• The battery voltage varies. I don't think my cap is quite doing the job, so I may need to tweak the PCB to get it closer to the voltage divider. I'm running Domoticz and it does a good job of averaging the battery level out, so it's not completely bad, but I'd really like to fix it in the next version of the PCB.
    • My moisture sensor (the one from the MySensors store) doesn't work very well. It chews the battery (cos the sensor from the store has 2 leds on it, plus it's always "on". I'll pop those off and see how it goes. However I think I can do the moisture sensor better. I'm thinking of including another voltage divider, and run the sensor off the digital pin for power. That way, I can power the sensor down in between samples.

    I think that I can also include my own step up voltage converter. I'm not entirely happy with the chinese step up converter. So far my 2xAA batteries have lasted several weeks, and they're still going strong, but I suspect that I'll only get a few months out of them. I'm aiming for a year.

    I'm designing our new house at the moment, which is taking up a lot of time, but I'll get onto rev 2 shortly. Once I'm happy with it, I'll put the design up here so that you guys can get your own made up.



  • Oh yeah, I'm also scouting around for a nice enclosure that will snugly fit the PCB and 2xAA battery holder side-by-side (around 60mmx 60mm) and with room for the PIR motion sensor sitting on top of those. Haven't found anything yet. I may have to buy a 3d printer to make my own... 🙂



  • @Bandra great we wait patiently!


  • Hero Member

    @Bandra
    Got the boards, they look fantastic, Well done Sir! If all goes well I should have one build up by next week.

    Thanks again!!


  • Hardware Contributor

    @Bandra how are the boards working out?

    Any issues with the Radio over the Arduino in terms of the RF capabilities?
    I'm thinking I would like to change my board layout to have the radio like yours to save some real estate on the board if there are no negative consequences..

    Thanks,
    Edward



  • Hi! I am interested in this sensor PCB. Have you decided on posting the files for others to build these? What iteak build options (size qty etc) did you use, and how much total did it cost? Thanks!



  • I did not know one could design and purchase a PCB for relatively cheap like this, awesome! Although, now I have yet another project on my hands, haha.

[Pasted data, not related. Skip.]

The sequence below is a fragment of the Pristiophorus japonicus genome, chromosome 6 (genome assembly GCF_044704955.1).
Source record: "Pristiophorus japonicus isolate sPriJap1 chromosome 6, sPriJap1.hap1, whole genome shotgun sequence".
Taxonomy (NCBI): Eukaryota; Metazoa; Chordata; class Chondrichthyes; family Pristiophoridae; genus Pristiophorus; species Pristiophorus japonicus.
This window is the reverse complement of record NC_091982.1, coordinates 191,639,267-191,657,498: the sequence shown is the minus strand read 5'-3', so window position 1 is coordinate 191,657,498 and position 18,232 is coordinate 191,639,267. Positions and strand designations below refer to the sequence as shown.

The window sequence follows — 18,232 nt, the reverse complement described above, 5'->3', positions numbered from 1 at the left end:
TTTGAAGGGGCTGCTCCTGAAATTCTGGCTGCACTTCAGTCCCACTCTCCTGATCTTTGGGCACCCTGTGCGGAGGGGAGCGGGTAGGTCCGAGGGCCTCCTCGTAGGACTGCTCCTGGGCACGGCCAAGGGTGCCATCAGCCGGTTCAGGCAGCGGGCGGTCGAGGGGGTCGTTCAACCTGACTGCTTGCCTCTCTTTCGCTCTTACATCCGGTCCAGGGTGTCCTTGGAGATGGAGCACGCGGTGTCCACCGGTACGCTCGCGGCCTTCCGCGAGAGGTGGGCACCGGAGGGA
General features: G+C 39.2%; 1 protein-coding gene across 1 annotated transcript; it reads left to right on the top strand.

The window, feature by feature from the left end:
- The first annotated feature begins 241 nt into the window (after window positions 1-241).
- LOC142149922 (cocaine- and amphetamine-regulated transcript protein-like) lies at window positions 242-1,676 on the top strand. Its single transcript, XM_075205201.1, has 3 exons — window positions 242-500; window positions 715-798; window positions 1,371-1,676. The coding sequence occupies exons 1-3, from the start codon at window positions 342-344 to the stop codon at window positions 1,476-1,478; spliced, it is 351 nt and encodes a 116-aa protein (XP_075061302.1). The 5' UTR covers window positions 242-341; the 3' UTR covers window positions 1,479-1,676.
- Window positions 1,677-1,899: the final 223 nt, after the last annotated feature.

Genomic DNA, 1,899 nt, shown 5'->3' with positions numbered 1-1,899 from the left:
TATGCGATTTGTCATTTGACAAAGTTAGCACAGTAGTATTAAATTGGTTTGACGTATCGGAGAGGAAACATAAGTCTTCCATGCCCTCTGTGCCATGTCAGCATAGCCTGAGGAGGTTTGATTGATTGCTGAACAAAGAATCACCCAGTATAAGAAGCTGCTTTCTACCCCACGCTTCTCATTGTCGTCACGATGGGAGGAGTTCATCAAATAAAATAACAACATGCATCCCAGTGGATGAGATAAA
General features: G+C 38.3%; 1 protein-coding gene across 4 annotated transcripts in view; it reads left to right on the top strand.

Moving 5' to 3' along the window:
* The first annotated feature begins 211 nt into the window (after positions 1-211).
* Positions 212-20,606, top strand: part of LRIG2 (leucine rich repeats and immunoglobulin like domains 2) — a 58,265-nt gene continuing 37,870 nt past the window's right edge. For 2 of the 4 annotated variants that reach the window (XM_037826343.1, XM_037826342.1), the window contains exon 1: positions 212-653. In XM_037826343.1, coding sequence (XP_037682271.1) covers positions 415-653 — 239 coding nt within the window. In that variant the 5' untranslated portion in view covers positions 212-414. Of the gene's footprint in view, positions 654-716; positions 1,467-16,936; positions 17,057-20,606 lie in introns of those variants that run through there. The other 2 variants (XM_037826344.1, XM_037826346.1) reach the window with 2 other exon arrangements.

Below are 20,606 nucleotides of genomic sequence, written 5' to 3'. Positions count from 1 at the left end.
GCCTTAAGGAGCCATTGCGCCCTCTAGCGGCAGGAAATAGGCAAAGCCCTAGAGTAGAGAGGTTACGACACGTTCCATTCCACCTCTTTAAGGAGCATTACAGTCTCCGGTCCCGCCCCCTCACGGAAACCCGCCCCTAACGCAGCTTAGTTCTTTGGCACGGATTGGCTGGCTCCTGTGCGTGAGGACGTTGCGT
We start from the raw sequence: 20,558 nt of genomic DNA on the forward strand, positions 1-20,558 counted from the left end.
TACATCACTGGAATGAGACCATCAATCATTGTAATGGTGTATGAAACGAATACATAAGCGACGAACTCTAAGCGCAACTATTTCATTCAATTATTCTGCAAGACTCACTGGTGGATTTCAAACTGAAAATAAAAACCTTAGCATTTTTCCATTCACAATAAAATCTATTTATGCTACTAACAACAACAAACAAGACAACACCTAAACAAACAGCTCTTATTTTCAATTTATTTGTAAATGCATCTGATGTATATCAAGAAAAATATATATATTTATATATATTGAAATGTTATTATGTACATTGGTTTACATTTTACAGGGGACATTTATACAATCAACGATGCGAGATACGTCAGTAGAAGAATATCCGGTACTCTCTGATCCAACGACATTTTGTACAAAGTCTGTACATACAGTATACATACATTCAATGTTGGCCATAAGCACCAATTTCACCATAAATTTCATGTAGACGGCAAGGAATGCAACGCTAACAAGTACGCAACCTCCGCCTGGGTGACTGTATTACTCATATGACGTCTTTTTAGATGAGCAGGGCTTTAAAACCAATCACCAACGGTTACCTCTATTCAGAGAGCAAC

If anyone with a board plans to put their files public, please let me know. I would definitely be interested in purchasing, rather than teaching myself to design one. 🙂 At least for now, while I have 5 million other projects going on.





  • @Bandra said:

    Just for completeness, my PCBs came in and I've had a chance to solder them up. The PCBs are really nice. iTead have done a great job. @Zeph, turns out that I didn't need to cut my PCBs because the friendly folk at iTead cut them for me.

    Here's a photo of a few things soldered on:
    photo 1(4).JPG

    Underneath the APM I have a 1M and 470K resistors for the battery voltage check. There's also a 4.7K resistor for the Dallas DS18B20 temp sensor. Finally there's a 4.7K resistor for the LDR divider circuit.

    You can also see the 4x2 header for the radio, the LDR itself, and the 3.3v step-up converter.

    Here's the (almost) finished package:

    photo 2(3).JPG

    You can see all the exposed solder pads for my various sensor configurations (motion, humidity, baro pressure, door reed switch, distance and soil moisture).

    The range on the nRF24 is fine. I put my gateway at one end of the apartment and it easily picked up my sensor at the other end of the apartment (about 10m away through two thick internal walls). So I'm not worried about the nRF24 being parallel to the GND plane.

    I actually took off the 4.7uF cap. It's probably my PCB (don't think the auto-route did a great job of it) but it made the radio flaky. Works just fine without it.

    Now to find a box to put it in...

    Can you share your board to me,pls? Im newbie. Pls email to me quocanhcgd@gmail.com Thanks



  • I'm also interested on your PCB board design. Can you share it? Thank you.



  • @Tom71 said:

    I'm also interested on your PCB board design. Can you share it? Thank you.

    Same here, is it possible to get this PCB for ordering please?


  • Admin

    FYI, @Bandra hasn't been "online" for over a year.